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Geodiversity (rocks, fossils, minerals, landforms, landscapes, geological processes and soils) is a fundamental environmental asset but it is one of the least recognised and valued. Britain is one of the most geodiverse countries in the world; this diversity provides us with the varied landforms, habitats and building stones that make up the landscapes that contribute to our national character and cultural identity. Conserving geodiversity is about recognising the links between geology, soils, natural processes, habitats and landscapes and managing the environment in a more integrated manner.

If we are to reach our goal of sustainable development, understanding and taking account of geodiversity will be crucial. Many of the processes that created England’s mineral wealth, landscapes and soils operate over millions of years and these resources cannot be renewed within a human timeframe, if at all. Research should be used to find the most effective ways to carefully manage coastal processes, mineral deposits, fossil fuels and building materials and search for alternatives.

A journey back through 700 million years of geological time reads like a road map of Britain with internationally recognised periods of geological time such as the Devonian and the Oxfordian reflecting the global relevance of the role played by British geologists in helping unlock our geological past and to better understand environmental change, such as the challenges of climate change we face in the future.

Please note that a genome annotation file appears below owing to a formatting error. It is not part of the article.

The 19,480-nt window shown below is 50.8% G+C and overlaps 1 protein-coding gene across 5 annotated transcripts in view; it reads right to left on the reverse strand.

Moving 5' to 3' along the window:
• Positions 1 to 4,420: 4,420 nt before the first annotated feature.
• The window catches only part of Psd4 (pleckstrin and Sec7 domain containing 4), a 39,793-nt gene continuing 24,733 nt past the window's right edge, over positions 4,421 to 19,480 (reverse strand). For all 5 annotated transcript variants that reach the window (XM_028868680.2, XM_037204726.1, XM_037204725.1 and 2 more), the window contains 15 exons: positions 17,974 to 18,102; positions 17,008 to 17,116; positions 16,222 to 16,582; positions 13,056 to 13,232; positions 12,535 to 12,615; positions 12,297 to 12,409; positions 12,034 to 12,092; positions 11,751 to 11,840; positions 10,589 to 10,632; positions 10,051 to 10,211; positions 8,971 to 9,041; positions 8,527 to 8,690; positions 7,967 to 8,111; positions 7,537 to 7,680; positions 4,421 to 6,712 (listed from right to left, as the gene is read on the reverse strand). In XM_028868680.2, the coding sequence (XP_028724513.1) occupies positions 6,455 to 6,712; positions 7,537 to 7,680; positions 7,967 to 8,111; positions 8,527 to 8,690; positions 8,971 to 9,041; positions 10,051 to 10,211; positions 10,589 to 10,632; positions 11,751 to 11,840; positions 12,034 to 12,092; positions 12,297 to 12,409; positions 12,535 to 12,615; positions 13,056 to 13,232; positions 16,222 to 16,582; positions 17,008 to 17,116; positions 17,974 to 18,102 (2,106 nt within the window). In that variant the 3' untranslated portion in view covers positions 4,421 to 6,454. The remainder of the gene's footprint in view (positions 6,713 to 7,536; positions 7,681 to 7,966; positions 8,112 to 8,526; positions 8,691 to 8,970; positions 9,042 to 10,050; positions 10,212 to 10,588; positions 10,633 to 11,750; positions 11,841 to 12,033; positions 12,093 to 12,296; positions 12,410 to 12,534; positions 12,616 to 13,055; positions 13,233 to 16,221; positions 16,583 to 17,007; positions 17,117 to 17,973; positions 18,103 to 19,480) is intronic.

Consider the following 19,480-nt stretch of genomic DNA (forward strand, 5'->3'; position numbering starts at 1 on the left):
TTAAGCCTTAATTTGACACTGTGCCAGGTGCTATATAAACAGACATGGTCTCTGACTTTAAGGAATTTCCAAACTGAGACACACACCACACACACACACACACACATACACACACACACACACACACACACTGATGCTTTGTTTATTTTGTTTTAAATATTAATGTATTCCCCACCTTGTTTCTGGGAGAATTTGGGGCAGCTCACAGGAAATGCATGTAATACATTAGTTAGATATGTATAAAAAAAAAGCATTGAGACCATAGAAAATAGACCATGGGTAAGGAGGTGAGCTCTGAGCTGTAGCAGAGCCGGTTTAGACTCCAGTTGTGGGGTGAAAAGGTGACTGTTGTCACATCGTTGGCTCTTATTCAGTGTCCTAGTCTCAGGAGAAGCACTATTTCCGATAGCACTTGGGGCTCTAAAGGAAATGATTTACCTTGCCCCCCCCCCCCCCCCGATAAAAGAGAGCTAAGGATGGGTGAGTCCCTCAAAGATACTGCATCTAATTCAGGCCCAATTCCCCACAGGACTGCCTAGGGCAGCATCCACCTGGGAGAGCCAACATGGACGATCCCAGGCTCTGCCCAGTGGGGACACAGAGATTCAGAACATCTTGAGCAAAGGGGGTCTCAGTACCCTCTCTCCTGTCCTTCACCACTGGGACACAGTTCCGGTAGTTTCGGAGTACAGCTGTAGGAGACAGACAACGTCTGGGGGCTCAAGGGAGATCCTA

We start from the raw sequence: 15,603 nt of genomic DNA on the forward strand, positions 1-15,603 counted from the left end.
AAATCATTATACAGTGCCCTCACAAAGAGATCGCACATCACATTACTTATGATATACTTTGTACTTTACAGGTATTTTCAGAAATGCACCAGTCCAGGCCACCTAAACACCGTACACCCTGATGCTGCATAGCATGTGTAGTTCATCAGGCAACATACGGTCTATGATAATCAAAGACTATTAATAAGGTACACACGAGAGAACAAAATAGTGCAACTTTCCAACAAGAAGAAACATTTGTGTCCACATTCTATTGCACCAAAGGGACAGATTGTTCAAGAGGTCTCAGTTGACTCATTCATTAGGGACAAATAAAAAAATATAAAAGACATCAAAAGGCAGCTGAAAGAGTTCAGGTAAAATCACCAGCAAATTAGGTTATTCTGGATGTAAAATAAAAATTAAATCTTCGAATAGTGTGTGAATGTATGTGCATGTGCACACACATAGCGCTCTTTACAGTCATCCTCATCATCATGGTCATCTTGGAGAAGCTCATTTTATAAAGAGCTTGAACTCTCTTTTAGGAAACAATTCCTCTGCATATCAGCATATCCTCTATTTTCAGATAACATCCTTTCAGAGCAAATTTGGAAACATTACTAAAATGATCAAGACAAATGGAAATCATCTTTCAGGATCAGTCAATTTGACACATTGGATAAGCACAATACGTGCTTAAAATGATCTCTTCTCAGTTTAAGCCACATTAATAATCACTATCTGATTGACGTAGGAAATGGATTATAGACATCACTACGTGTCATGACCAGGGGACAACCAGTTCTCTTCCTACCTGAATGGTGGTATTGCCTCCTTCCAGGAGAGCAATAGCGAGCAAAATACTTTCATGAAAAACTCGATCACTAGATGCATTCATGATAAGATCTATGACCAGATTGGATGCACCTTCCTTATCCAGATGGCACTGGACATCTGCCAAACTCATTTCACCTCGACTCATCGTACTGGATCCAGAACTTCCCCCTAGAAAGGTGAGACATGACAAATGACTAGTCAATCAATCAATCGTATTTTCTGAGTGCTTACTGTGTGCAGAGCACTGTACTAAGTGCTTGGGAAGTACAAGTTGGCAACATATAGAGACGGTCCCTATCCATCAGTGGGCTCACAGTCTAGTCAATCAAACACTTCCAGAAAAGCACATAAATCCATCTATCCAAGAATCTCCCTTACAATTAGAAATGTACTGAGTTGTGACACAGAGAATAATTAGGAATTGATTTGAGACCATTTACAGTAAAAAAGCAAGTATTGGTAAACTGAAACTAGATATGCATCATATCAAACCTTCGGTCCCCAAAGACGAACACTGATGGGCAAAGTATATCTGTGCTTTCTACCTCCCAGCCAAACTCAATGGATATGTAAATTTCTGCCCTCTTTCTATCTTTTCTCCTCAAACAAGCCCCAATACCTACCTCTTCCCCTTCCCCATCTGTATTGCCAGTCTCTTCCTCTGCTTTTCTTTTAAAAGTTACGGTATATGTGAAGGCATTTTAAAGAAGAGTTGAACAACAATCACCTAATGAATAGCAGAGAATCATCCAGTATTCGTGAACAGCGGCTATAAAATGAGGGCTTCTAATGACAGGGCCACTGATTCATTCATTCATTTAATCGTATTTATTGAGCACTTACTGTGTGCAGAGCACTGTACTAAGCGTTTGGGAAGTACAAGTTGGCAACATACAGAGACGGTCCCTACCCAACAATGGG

England’s geodiversity faces challenges from

  • Coastal protection and development that conceals valuable geological exposures and disrupts the natural processes that helped create them
  • Inappropriate development such as building on river flood plains
  • Loss of limestone pavements and cave systems to mineral extraction
  • Loss of valuable quarry exposures to landfill or industrial development
  • Neglect of landscape features such as dry-stone walls and vernacular buildings
  • Poorly planned tree plantations that can obscure and destroy rare geological formations like limestone pavements
  • Contamination of soils through pollution

Related wikipedia content Edit

References

  • Natural Foundations, published jointly by English Nature, the Countryside Agency and Rural Development Service, September 2006, English Nature press release

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